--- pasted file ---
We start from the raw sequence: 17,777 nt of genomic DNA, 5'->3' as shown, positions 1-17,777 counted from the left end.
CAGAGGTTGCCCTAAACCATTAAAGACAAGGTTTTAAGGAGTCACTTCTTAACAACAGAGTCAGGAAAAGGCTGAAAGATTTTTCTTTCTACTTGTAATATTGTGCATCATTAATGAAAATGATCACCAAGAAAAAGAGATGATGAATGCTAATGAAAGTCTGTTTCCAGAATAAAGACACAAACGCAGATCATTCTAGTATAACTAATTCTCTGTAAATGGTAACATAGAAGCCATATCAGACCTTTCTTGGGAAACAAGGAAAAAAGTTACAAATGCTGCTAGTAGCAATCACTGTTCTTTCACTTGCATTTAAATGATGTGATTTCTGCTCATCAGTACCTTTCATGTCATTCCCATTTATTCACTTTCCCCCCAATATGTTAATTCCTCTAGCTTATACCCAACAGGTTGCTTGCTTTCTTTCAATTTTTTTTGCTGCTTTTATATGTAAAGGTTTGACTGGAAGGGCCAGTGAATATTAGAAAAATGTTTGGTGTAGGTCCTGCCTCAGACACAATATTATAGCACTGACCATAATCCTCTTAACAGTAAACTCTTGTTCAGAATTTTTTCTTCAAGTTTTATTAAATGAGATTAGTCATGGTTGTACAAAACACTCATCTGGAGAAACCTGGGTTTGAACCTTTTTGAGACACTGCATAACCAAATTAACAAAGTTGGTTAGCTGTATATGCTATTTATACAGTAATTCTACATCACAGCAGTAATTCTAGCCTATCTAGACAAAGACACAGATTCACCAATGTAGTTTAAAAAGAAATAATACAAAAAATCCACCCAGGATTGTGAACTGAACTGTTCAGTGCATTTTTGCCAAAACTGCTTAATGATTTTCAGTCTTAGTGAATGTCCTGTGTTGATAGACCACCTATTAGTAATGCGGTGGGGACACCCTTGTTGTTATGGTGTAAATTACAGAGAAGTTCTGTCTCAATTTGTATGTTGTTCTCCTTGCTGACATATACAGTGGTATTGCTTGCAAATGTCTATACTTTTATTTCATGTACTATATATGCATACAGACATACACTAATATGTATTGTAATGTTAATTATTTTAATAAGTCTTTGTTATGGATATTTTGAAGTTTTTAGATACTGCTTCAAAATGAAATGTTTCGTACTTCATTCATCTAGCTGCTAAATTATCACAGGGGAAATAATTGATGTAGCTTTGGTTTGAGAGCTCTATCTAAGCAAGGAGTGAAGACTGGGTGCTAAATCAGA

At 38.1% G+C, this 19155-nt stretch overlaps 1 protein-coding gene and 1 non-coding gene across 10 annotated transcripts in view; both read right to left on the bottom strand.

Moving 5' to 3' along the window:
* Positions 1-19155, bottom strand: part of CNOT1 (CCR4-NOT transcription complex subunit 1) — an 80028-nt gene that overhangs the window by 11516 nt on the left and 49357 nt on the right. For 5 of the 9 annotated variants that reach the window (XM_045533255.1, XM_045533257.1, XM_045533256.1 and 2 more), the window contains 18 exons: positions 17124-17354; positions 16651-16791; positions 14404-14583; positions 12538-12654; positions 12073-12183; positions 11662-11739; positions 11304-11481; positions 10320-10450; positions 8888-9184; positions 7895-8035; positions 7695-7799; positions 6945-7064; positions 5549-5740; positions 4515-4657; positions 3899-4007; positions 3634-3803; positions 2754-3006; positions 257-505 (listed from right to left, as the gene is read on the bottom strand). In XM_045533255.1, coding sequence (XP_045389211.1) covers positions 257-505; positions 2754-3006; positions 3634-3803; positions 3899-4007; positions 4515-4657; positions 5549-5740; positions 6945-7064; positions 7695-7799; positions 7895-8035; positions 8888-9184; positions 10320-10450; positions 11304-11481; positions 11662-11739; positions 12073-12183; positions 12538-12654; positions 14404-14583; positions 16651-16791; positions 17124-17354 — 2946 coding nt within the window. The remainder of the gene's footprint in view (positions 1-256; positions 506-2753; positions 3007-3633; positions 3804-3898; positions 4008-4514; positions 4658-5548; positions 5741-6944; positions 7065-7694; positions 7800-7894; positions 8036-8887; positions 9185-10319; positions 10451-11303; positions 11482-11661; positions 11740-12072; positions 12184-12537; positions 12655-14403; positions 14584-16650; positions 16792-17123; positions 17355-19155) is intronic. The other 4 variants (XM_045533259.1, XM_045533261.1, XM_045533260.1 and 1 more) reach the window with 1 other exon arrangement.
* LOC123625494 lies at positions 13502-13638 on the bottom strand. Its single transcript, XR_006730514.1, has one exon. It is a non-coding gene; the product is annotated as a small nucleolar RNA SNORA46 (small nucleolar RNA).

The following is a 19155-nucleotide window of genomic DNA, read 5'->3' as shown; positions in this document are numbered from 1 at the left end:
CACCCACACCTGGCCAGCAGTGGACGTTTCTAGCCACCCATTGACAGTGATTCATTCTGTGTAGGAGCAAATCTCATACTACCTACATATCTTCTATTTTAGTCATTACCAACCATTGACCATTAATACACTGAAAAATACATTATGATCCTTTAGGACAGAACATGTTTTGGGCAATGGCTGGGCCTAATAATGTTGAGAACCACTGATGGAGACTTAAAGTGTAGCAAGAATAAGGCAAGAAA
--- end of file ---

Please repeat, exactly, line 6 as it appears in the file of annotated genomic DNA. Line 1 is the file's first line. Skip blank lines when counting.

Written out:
* LOC123625494 lies at positions 13502-13638 on the bottom strand. Its single transcript, XR_006730514.1, has one exon. It is a non-coding gene; the product is annotated as a small nucleolar RNA SNORA46 (small nucleolar RNA).